Wednesday, July 15, 2015

A Memory of Violets: A Novel of London's Flower Sellers, by Hazel Gaynor

After reading The Girl Who Came Home, by the same author a year or so ago, I promised myself that if Ms. Gaynor wrote another historical fiction novel, I would run, not walk, to get my hands on it. A Memory of Violets is a worthy new addition to her repertoire.

The novel is the story of Matilda Harper, a young woman from the Lake District who has nothing to lose by leaving home in March of 1912 to take a position in London at Albert Shaw's Training Homes for Watercress and Flower Girls, also known as the Flower Homes. The Flower Homes are a group housing arrangement for poverty-stricken crippled and orphaned former flower sellers. The residents produce beautiful, life-like artificial flowers to sell for charitable causes. Tilly arrives and takes up her position as assistant house mother to twelve girls. Through a chance meeting on the train to London and a seemingly random room assignment, she is drawn into the mystery of two sisters, flower sellers both who were separated years ago. One made her home among the residents of the Flower Homes, while the other was presumably lost forever.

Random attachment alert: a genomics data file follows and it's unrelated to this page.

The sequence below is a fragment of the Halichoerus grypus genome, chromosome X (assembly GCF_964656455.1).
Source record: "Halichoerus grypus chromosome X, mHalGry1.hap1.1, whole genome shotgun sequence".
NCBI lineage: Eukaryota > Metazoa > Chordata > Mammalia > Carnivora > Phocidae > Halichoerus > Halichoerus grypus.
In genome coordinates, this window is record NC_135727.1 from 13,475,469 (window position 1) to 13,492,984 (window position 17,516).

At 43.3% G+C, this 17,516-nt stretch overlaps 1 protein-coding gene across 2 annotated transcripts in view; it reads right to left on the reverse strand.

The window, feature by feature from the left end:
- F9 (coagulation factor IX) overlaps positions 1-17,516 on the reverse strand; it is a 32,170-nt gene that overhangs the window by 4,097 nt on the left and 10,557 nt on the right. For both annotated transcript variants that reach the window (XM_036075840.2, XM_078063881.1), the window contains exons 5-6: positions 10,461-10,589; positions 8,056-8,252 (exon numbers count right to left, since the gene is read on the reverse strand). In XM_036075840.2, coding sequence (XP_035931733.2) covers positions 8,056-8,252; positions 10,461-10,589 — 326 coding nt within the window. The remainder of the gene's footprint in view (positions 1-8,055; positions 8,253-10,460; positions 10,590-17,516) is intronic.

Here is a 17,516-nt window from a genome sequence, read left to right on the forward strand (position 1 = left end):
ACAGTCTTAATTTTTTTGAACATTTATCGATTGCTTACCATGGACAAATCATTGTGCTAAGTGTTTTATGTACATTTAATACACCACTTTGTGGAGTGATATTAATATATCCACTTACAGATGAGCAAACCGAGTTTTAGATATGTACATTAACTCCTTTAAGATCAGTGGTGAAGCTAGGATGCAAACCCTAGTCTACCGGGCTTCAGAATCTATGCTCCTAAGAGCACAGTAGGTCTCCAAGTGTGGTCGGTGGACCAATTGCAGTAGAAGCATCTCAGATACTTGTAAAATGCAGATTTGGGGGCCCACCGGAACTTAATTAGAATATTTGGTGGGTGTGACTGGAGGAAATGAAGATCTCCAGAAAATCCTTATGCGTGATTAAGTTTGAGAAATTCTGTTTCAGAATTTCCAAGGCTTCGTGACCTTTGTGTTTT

What transpires is the clever interweaving of historical fact and fiction (Albert Shaw's character is based on real-life British philanthropist John Groom). Tilly's character has a connection to the Flower Homes that she could not have possibly imagined. And the story of the two sisters becomes Tilly's story as well.

With clever dialogue, well-written prose, engaging characters, hints of supernatural intervention and many good and unpredictable twists and turns in this novel, Ms. Gaynor has presented her narrative in a heartfelt way. You can tell that this is a well-researched and well-loved topic for this author. The descriptive detail brings both the Victorian and Edwardian era to vibrant and fragrant life.    Released by William Morris in February of 2015. Highly recommend!

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